In other words, what are we doing here? What's the value of another lecture on shifty mid-century totalitarian ideology? One that Spielberg and Hanks don't even seem that invested in? It's a bad fit. Put another way: Spielberg always inspires wonder, but he never inspires. He just doesn't have a knack for history or polemic. If I watched it again, I'd probably wander off after the opening sequence, a bravura "Spy vs. Spy" comic strip that affirms the director's gift for creating visual tension. Like a phantom limb of the thriller that almost was.


From the ArkTimes store


Subscribe to this thread:

Add a comment

More by Will Stephenson

  • A Q&A with Peter Guralnick

    On writing biographies, Elvis, Charlie Rich and more.
    • Apr 14, 2016
  • Ruthie Foster comes to South on Main

    Also, Mumford and Sons at Verizon, 29th Annual Ozark UFO Conference in Eureka Springs, Fantastic Cinema and Craft Beer Festival at Riverdale and Melanne Verveer at the Clinton School.
    • Apr 7, 2016
  • Goodbye to all that (Arkansas edition)

    What I'm trying to say is that I'm quitting the Arkansas Times — this is my last week — and not because I hated it, but because I loved it so much.
    • Apr 6, 2016
  • More »

Readers also liked…

  • Not much to 'Love'

    In Judd Apatow's new Netflix original series.
    • Feb 25, 2016

Most Shared

  • Trump unfit

    Even as an oligarch, President Trump turns out to be breathtakingly incompetent. Is there any reason to suppose he's even loyal to the United States? Does he even understand the concept? Trump is loyal to Trump, and to his absurdly swollen ego. Nothing and nobody else.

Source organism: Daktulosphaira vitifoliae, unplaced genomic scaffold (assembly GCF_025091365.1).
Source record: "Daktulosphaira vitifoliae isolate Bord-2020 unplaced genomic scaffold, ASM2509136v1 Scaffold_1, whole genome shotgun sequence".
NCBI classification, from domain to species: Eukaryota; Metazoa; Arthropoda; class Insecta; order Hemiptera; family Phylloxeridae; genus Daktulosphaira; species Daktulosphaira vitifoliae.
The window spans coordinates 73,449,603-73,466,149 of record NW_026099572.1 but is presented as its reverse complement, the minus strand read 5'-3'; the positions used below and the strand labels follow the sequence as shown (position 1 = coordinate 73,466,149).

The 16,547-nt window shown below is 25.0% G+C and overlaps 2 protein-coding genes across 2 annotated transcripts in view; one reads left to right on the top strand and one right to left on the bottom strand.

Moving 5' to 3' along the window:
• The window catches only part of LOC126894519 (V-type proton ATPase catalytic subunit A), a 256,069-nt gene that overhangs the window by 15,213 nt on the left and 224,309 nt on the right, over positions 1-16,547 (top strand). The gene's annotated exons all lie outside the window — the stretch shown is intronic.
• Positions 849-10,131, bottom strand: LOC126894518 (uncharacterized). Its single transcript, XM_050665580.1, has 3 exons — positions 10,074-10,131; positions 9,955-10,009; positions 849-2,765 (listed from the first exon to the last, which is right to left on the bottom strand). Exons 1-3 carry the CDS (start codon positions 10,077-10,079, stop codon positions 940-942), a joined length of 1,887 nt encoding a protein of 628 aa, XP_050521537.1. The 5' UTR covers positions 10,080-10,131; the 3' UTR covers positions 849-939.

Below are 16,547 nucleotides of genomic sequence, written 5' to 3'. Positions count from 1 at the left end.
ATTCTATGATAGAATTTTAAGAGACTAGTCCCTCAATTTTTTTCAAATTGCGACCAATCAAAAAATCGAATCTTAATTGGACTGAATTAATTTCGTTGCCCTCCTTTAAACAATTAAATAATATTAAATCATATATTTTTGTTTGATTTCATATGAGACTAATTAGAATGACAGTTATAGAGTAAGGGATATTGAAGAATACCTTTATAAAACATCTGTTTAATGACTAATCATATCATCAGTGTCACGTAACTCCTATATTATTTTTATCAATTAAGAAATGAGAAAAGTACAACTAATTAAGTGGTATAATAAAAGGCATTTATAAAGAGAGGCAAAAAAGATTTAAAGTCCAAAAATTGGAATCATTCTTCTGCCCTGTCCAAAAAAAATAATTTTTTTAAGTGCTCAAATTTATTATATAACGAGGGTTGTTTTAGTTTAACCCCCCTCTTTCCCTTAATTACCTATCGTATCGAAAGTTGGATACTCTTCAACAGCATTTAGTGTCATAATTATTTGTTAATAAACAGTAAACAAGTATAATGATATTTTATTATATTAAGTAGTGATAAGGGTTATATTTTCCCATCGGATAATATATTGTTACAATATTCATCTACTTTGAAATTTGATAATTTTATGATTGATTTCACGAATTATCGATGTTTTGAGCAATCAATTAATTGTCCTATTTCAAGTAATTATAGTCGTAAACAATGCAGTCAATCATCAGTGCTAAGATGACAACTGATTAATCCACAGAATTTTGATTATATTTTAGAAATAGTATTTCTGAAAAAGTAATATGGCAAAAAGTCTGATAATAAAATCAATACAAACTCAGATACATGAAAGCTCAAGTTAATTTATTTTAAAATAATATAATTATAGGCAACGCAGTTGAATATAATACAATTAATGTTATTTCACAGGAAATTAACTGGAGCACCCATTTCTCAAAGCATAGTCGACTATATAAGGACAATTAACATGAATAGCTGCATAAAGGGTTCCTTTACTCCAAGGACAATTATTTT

• You want tort reform? Try this.

    The nursing home industry and the chamber of commerce finally defeated the trial lawyers in the 2017 legislature. The Republican-dominated body approved a constitutional amendment for voters in 2018 that they'll depict as close to motherhood in goodness.
  • Goodbye, Mr. Trump

    It is hard to escape the feeling that the fortunes of President Trump and the country took a decisive, and for Trump a fatal, turn May 9-10, when the president fired the director of the FBI over its investigation of Russian efforts to swing the presidential election to him and the very next day shared top-secret intelligence with Russian officials in an Oval Office meeting closed except to a Kremlin press aide toting electronic gear to capture the intimate session for Russians but not Americans.
  • Raw feelings in the Arkansas Justice Building over workload, pay

    Strained relations between the Arkansas Supreme Court and the Arkansas Court of Appeals broke into public view this week. I expect more to come.

Latest in Movie Reviews

Visit Arkansas

New Entrance and North Forest to debut with Chihuly exhibit opening at Crystal Bridges

New Entrance and North Forest to debut with Chihuly exhibit opening at Crystal Bridges

Dual Chihuly exhibit opening also brings culmination of year-plus forest project

Event Calendar

« »


  1 2 3 4 5 6
7 8 9 10 11 12 13
14 15 16 17 18 19 20
21 22 23 24 25 26 27
28 29 30 31  

Most Recent Comments

  • Re: Tollywood tumble

    • Thank you for sharing.
      Telugu Film Actress Gallery

    • on May 22, 2017
  • Re: A Q&A with Bob Dorough

    • like Rodney replied I'm taken by surprise that you able to profit $9659 in four…

    • on May 20, 2017

© 2017 Arkansas Times | 201 East Markham, Suite 200, Little Rock, AR 72201
Powered by Foundation